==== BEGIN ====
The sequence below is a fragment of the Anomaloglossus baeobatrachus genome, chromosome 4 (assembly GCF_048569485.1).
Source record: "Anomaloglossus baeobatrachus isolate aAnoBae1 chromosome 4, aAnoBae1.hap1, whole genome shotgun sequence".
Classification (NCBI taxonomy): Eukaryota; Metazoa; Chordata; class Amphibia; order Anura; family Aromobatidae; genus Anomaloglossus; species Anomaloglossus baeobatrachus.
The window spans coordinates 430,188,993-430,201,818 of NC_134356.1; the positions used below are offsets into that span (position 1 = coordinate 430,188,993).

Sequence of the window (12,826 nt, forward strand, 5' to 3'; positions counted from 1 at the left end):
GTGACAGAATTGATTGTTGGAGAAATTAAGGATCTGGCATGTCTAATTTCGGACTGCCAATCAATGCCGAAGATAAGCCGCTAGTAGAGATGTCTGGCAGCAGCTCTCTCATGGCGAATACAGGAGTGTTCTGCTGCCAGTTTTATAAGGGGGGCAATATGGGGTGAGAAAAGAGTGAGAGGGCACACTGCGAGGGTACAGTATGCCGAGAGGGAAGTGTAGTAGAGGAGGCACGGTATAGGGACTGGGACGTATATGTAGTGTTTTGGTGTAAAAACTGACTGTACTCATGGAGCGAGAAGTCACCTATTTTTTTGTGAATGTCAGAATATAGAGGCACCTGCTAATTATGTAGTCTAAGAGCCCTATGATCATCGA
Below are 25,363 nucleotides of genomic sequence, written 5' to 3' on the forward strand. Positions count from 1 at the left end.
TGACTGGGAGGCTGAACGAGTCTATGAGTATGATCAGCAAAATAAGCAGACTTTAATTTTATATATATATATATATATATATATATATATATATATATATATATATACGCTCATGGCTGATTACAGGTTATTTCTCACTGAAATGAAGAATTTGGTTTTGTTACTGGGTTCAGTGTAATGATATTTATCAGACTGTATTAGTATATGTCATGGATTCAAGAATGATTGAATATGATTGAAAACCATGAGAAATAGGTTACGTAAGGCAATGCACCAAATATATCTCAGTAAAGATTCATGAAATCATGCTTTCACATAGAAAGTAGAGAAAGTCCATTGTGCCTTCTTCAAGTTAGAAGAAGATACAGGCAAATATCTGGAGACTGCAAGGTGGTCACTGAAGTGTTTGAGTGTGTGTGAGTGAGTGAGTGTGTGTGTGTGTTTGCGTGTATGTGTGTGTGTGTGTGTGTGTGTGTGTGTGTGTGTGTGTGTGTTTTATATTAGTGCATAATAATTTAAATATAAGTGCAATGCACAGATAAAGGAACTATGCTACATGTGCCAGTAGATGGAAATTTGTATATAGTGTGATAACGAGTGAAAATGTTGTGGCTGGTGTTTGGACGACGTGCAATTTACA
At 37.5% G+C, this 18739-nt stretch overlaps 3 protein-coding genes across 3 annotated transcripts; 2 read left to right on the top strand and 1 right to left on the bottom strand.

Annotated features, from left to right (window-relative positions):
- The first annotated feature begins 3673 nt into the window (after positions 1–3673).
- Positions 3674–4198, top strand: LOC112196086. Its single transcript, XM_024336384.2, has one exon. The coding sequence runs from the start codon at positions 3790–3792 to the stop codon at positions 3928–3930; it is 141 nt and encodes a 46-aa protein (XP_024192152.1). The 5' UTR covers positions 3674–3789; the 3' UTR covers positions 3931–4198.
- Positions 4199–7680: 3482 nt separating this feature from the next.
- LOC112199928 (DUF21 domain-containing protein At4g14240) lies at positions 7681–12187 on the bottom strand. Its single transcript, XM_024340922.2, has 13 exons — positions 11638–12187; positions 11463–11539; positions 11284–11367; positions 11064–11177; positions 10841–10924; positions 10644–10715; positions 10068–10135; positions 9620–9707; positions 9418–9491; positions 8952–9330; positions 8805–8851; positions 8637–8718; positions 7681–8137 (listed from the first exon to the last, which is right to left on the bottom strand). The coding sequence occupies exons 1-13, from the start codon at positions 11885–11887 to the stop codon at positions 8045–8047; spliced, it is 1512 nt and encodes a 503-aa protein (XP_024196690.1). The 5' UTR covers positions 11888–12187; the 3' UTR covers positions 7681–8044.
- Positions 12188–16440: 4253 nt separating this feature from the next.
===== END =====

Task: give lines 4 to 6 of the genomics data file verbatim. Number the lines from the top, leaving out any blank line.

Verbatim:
The window spans coordinates 430,188,993-430,201,818 of NC_134356.1; the positions used below are offsets into that span (position 1 = coordinate 430,188,993).

Sequence of the window (12,826 nt, forward strand, 5' to 3'; positions counted from 1 at the left end):
GTGACAGAATTGATTGTTGGAGAAATTAAGGATCTGGCATGTCTAATTTCGGACTGCCAATCAATGCCGAAGATAAGCCGCTAGTAGAGATGTCTGGCAGCAGCTCTCTCATGGCGAATACAGGAGTGTTCTGCTGCCAGTTTTATAAGGGGGGCAATATGGGGTGAGAAAAGAGTGAGAGGGCACACTGCGAGGGTACAGTATGCCGAGAGGGAAGTGTAGTAGAGGAGGCACGGTATAGGGACTGGGACGTATATGTAGTGTTTTGGTGTAAAAACTGACTGTACTCATGGAGCGAGAAGTCACCTATTTTTTTGTGAATGTCAGAATATAGAGGCACCTGCTAATTATGTAGTCTAAGAGCCCTATGATCATCGA